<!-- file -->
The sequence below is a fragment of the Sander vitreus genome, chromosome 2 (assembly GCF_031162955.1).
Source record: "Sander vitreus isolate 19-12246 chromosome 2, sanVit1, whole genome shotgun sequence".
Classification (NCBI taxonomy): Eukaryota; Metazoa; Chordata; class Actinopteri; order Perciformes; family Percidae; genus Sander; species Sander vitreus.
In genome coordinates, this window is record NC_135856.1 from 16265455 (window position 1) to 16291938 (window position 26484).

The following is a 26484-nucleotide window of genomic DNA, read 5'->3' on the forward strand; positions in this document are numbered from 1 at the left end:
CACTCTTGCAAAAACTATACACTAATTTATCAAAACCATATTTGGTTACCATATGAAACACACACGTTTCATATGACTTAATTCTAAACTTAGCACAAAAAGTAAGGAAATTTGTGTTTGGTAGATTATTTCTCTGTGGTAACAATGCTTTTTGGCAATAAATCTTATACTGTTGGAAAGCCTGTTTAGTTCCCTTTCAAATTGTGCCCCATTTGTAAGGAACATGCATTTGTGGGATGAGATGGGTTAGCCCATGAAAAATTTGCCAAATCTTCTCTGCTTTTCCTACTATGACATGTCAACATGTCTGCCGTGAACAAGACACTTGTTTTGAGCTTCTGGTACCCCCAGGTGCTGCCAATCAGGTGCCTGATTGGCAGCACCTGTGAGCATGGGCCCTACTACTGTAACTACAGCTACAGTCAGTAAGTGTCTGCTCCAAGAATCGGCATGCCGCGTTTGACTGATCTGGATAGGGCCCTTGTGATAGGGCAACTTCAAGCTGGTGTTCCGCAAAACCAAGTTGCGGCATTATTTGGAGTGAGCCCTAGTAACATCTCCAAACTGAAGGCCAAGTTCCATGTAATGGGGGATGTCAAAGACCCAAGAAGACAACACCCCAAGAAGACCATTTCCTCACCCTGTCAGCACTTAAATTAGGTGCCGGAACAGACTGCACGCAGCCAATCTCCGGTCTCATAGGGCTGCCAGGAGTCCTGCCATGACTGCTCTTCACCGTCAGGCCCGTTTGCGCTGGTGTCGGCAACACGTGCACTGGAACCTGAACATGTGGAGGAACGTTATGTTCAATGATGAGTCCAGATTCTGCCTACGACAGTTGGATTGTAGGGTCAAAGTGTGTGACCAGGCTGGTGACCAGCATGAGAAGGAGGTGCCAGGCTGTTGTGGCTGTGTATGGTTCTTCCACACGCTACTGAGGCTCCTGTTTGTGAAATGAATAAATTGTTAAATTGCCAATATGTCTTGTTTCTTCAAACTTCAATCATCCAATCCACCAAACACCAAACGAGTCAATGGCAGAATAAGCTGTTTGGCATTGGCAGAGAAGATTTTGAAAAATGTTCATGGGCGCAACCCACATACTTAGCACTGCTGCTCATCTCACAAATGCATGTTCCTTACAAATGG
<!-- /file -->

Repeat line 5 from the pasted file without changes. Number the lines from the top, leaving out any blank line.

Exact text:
The following is a 26484-nucleotide window of genomic DNA, read 5'->3' on the forward strand; positions in this document are numbered from 1 at the left end: